where θ and ϕ are the spherical polar coordinates of k⃗ and k = |k⃗| is the magnitude of the wave vector. The photon is massless and therefore linearly dispersing in vacuum ω± = ±k. Similarly, the eigenstates of the Weyl equation [Eq. (7)] are comprised of two massless helical spinors, which are represented as,
H12ψ±=±kψ±,ψ+(k)=[cos(θ/2)sin(θ/2)eiϕ],ψ(k)=[sin(θ/2)cos(θ/2)eiϕ].
Indeed, these states are also linearly dispersing E± = ±k. An important observation can be made in e⃗± and ψ±. The eigenstates are ill-defined at the origin of the momentum space k⃗ = 0, since they are arbitrarily dependent on θ and ϕ at this point. In fact, by parameterizing θ as the inclination from kz, the eigenstates are not well-behaved at the north θ = 0 or south θ = π poles either - they are multivalued at both points. Such discontinuous behavior is impossible to remove and results from choosing a particular gauge for the eigenstates. This is the underlying source for Dirac monopoles and strings. The linear dispersion (light cone) of the massless helical states is displayed in Fig. 1(a).

 figure: Fig. 1:

Fig. 1: (a) Linear dispersion (light cone) of the 3D massless photon and electron ω± = E± = ±k. At the origin of the momentum space k⃗ = 0 sits a magnetic monopole with quantized charge. This singularity is often called a Weyl point and is quantized to the spin of the particle Qs = s. Integer and half-integer spin quantization is connected to bosonic and fermionic statistics respectively. (b) Dirac monopoles (Berry curvature) F⃗s = ∇⃗k × A⃗s of the massless electron Q12=12 and photon Q1 = 1 in momentum space. The monopole charge acts as a source for the magnetic field ∇⃗k · F⃗s = 4πQsδ3(k⃗) and arises due to the discontinuous behavior in the spin eigenstates. Notice that the flux through any surface enclosing the monopole is necessarily quantized Qs=(4π)1Fsd2k. This monopole is accompanied by a string of singularities in the underlying gauge potential A⃗s. Any closed path around the equator of the string produces a quantized Berry phase γs=Asdk=2πQs. The accumulated phase in k⃗-space is fundamentally tied to the spin of the particle s(2π) = exp(s) = (−1)2s.

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2.3. Spin quantization in photonic Dirac monopoles and strings

In vacuum k⃗-space, we discover a magnetic Dirac monopole for both Maxwell’s and Weyl’s equations but with intrinsic differences. This is demonstrated by first defining the magnetic flux in momentum space - i.e. the Berry curvature. For the photon, the Berry curvature of either right- or left-handed helicity can be found from the circular eigenstates derived in Eq. (9),

F1±=ik×[e±*(ke±)].
For the massless electron, the analogous Berry curvature is found by evaluating the spinor eigenstates in Eq. (10),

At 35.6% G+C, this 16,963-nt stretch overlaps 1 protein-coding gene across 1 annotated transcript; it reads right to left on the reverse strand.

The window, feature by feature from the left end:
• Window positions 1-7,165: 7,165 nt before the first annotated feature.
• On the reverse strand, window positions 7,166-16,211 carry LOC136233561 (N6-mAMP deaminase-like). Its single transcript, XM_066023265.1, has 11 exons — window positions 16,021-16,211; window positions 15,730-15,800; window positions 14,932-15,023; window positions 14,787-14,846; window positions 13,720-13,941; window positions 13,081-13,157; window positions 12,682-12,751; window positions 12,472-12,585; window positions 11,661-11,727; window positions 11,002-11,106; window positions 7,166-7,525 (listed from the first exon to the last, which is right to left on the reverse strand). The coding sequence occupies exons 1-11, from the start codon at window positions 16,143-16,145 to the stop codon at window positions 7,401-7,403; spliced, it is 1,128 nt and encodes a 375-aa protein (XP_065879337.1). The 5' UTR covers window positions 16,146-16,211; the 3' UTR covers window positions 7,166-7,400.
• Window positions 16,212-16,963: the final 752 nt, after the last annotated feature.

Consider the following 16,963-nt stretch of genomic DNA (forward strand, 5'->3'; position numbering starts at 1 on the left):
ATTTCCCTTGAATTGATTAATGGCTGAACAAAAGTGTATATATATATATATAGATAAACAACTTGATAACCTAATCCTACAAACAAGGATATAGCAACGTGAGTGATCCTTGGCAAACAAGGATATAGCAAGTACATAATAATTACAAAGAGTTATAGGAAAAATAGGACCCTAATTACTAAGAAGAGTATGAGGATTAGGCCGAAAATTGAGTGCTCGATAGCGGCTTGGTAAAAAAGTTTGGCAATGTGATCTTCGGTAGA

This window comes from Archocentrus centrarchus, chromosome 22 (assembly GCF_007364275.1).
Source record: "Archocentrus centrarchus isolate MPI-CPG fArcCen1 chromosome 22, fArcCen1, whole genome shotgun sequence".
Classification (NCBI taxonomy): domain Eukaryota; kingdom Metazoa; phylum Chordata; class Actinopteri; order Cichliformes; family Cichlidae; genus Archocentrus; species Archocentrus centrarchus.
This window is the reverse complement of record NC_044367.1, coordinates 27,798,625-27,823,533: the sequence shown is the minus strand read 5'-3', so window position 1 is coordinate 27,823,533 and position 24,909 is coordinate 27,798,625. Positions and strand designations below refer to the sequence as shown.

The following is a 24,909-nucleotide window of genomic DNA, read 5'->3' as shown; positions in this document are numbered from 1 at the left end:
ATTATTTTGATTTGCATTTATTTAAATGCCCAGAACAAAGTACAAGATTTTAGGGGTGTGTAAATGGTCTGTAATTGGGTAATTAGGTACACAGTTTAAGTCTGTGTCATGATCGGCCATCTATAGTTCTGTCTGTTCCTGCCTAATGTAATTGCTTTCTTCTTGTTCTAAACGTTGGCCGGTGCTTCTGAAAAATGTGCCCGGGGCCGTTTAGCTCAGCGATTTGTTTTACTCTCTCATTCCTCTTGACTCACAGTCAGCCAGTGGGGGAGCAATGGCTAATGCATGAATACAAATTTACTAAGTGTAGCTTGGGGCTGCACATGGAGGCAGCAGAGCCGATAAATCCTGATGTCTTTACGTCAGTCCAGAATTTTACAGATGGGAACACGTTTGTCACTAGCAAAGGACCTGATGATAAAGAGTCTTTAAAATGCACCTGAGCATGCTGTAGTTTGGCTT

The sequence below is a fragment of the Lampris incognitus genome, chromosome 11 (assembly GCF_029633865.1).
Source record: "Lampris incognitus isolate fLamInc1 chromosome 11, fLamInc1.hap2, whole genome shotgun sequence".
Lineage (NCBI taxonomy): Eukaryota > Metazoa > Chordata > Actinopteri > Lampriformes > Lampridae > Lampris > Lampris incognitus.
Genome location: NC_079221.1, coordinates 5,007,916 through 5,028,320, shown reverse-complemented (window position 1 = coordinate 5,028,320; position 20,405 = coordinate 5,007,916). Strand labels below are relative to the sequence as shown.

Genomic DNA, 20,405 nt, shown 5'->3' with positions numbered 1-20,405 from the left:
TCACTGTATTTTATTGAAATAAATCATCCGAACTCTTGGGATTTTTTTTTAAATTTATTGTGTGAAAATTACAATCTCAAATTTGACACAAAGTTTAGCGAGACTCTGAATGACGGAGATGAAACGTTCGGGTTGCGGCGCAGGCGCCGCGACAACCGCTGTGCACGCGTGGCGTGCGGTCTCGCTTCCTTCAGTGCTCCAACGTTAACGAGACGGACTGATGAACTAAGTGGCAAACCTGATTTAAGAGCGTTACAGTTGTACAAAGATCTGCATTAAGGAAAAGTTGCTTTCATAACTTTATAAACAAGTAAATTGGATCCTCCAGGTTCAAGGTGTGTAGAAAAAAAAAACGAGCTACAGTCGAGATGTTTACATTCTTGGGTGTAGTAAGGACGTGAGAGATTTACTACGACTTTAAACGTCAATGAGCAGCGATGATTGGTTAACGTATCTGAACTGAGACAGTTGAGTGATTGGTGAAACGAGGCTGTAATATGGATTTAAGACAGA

F12±=ik×[ψ±kψ±].
Here, k=jj^kj is the gradient operator in 3D momentum space. Note that the Berry curvature is a vector in three dimensions but a scalar in two dimensions. On evaluating the Berry curvature for both particles with positive and negative helicities (±), we find that Fs±=±Fs possesses a Dirac monopole,
Fs=QsF.
F⃗ being the magnetic field of a Dirac monopole in k⃗-space,
F(k)=kk3.
Note that Qs in Eq. (13) is the topological magnetic charge which generates the magnetic field. This quantity is fundamentally different for the two particles,
Qs=s.
s is precisely the spin of the particle, which takes integer s = 1 or half-integer s=12 values for bosons or fermions respectively. We emphasize that the magnetic monopole charge is naturally quantized,
Qs=14πFsd2k.
The charge is located at the origin k⃗ = 0 of the momentum space, exactly where the eigenstates are ill-defined, and acts as a source for the magnetic field ∇⃗k · F⃗s = 4πQsδ3(k⃗). Notice that the magnetic monopole charge of the photon,
Q1=2Q12=1,
is exactly twice the electron due to integer spin. The monopole charge for each helicity has opposite signs Qs±=±Qs. This ensures the net charge vanishes Qs++Qs=0 at the origin k⃗ = 0; as expected due to time-reversal symmetry in vacuum [59]. A visualization of the magnetic flux is shown in Fig. 1(b).

We note that the photonic Dirac monopole is accompanied by a string of singularities in the underlying gauge potential. This Dirac string is unobservable as it is a gauge dependent phenomenon but sheds light on the fundamental differences between electrons and photons. The Berry gauge potential for the massless photon and electron can be evaluated using the eigenstates in Eq. (9) and (10) respectively,